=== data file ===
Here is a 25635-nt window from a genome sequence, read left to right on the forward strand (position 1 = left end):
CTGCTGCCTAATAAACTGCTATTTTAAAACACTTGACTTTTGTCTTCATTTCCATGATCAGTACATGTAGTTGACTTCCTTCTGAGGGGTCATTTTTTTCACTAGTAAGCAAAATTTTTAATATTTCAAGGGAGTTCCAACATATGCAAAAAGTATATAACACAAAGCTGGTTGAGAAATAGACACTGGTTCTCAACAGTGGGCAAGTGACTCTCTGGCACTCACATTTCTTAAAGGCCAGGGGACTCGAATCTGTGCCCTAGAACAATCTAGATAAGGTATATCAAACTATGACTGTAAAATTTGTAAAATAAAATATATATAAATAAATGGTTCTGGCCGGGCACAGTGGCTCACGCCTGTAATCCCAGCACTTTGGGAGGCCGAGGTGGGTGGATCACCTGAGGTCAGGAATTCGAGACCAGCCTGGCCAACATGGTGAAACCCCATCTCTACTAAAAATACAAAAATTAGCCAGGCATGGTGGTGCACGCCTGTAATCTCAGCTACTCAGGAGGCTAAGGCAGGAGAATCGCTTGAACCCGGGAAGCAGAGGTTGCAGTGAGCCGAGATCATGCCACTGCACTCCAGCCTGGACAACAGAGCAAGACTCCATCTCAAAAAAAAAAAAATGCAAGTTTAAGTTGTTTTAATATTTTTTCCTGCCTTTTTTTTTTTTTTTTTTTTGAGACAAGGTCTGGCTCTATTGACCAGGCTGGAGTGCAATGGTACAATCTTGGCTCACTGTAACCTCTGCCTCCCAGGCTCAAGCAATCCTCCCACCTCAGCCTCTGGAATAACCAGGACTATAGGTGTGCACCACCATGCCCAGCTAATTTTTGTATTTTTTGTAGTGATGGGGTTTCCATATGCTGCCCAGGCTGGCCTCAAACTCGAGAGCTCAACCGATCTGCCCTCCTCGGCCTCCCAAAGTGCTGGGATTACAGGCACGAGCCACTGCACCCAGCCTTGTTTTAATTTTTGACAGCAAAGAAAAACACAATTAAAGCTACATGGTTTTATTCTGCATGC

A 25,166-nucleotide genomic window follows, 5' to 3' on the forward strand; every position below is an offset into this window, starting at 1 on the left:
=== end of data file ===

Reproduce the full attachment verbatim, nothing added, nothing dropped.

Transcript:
Here is a 25635-nt window from a genome sequence, read left to right on the forward strand (position 1 = left end):
CTGCTGCCTAATAAACTGCTATTTTAAAACACTTGACTTTTGTCTTCATTTCCATGATCAGTACATGTAGTTGACTTCCTTCTGAGGGGTCATTTTTTTCACTAGTAAGCAAAATTTTTAATATTTCAAGGGAGTTCCAACATATGCAAAAAGTATATAACACAAAGCTGGTTGAGAAATAGACACTGGTTCTCAACAGTGGGCAAGTGACTCTCTGGCACTCACATTTCTTAAAGGCCAGGGGACTCGAATCTGTGCCCTAGAACAATCTAGATAAGGTATATCAAACTATGACTGTAAAATTTGTAAAATAAAATATATATAAATAAATGGTTCTGGCCGGGCACAGTGGCTCACGCCTGTAATCCCAGCACTTTGGGAGGCCGAGGTGGGTGGATCACCTGAGGTCAGGAATTCGAGACCAGCCTGGCCAACATGGTGAAACCCCATCTCTACTAAAAATACAAAAATTAGCCAGGCATGGTGGTGCACGCCTGTAATCTCAGCTACTCAGGAGGCTAAGGCAGGAGAATCGCTTGAACCCGGGAAGCAGAGGTTGCAGTGAGCCGAGATCATGCCACTGCACTCCAGCCTGGACAACAGAGCAAGACTCCATCTCAAAAAAAAAAAAATGCAAGTTTAAGTTGTTTTAATATTTTTTCCTGCCTTTTTTTTTTTTTTTTTTTTGAGACAAGGTCTGGCTCTATTGACCAGGCTGGAGTGCAATGGTACAATCTTGGCTCACTGTAACCTCTGCCTCCCAGGCTCAAGCAATCCTCCCACCTCAGCCTCTGGAATAACCAGGACTATAGGTGTGCACCACCATGCCCAGCTAATTTTTGTATTTTTTGTAGTGATGGGGTTTCCATATGCTGCCCAGGCTGGCCTCAAACTCGAGAGCTCAACCGATCTGCCCTCCTCGGCCTCCCAAAGTGCTGGGATTACAGGCACGAGCCACTGCACCCAGCCTTGTTTTAATTTTTGACAGCAAAGAAAAACACAATTAAAGCTACATGGTTTTATTCTGCATGC

A 25,166-nucleotide genomic window follows, 5' to 3' on the forward strand; every position below is an offset into this window, starting at 1 on the left: